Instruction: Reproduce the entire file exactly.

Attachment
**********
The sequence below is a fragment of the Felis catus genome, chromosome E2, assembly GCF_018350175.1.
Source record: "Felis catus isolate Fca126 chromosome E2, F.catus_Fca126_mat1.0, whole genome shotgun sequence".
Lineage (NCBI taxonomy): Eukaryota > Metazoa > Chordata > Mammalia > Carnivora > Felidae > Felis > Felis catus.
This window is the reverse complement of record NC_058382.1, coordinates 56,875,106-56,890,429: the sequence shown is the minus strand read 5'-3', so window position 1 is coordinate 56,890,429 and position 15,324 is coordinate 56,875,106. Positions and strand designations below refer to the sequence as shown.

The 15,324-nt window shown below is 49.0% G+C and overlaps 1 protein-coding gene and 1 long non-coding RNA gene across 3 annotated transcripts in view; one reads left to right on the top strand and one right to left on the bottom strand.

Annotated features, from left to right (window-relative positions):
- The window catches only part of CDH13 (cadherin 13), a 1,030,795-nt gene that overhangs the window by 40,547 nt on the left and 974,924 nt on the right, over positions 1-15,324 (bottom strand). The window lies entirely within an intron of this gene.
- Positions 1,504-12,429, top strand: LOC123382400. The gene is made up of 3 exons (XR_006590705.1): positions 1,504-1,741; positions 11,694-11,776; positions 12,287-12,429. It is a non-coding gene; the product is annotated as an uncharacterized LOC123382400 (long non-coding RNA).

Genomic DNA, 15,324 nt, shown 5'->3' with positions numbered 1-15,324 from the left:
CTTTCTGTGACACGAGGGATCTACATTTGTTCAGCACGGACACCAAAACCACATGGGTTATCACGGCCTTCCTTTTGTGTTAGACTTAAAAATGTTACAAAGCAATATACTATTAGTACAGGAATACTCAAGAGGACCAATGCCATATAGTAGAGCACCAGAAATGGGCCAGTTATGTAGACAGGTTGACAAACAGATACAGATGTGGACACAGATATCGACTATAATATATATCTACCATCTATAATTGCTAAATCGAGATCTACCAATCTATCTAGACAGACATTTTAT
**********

The sequence below is a fragment of the Felis catus genome, chromosome E2, assembly GCF_018350175.1.
Source record: "Felis catus isolate Fca126 chromosome E2, F.catus_Fca126_mat1.0, whole genome shotgun sequence".
Lineage (NCBI taxonomy): Eukaryota > Metazoa > Chordata > Mammalia > Carnivora > Felidae > Felis > Felis catus.
This window is the reverse complement of record NC_058382.1, coordinates 56,875,106-56,890,429: the sequence shown is the minus strand read 5'-3', so window position 1 is coordinate 56,890,429 and position 15,324 is coordinate 56,875,106. Positions and strand designations below refer to the sequence as shown.

The 15,324-nt window shown below is 49.0% G+C and overlaps 1 protein-coding gene and 1 long non-coding RNA gene across 3 annotated transcripts in view; one reads left to right on the top strand and one right to left on the bottom strand.

Annotated features, from left to right (window-relative positions):
- The window catches only part of CDH13 (cadherin 13), a 1,030,795-nt gene that overhangs the window by 40,547 nt on the left and 974,924 nt on the right, over positions 1-15,324 (bottom strand). The window lies entirely within an intron of this gene.
- Positions 1,504-12,429, top strand: LOC123382400. The gene is made up of 3 exons (XR_006590705.1): positions 1,504-1,741; positions 11,694-11,776; positions 12,287-12,429. It is a non-coding gene; the product is annotated as an uncharacterized LOC123382400 (long non-coding RNA).

Genomic DNA, 15,324 nt, shown 5'->3' with positions numbered 1-15,324 from the left:
CTTTCTGTGACACGAGGGATCTACATTTGTTCAGCACGGACACCAAAACCACATGGGTTATCACGGCCTTCCTTTTGTGTTAGACTTAAAAATGTTACAAAGCAATATACTATTAGTACAGGAATACTCAAGAGGACCAATGCCATATAGTAGAGCACCAGAAATGGGCCAGTTATGTAGACAGGTTGACAAACAGATACAGATGTGGACACAGATATCGACTATAATATATATCTACCATCTATAATTGCTAAATCGAGATCTACCAATCTATCTAGACAGACATTTTAT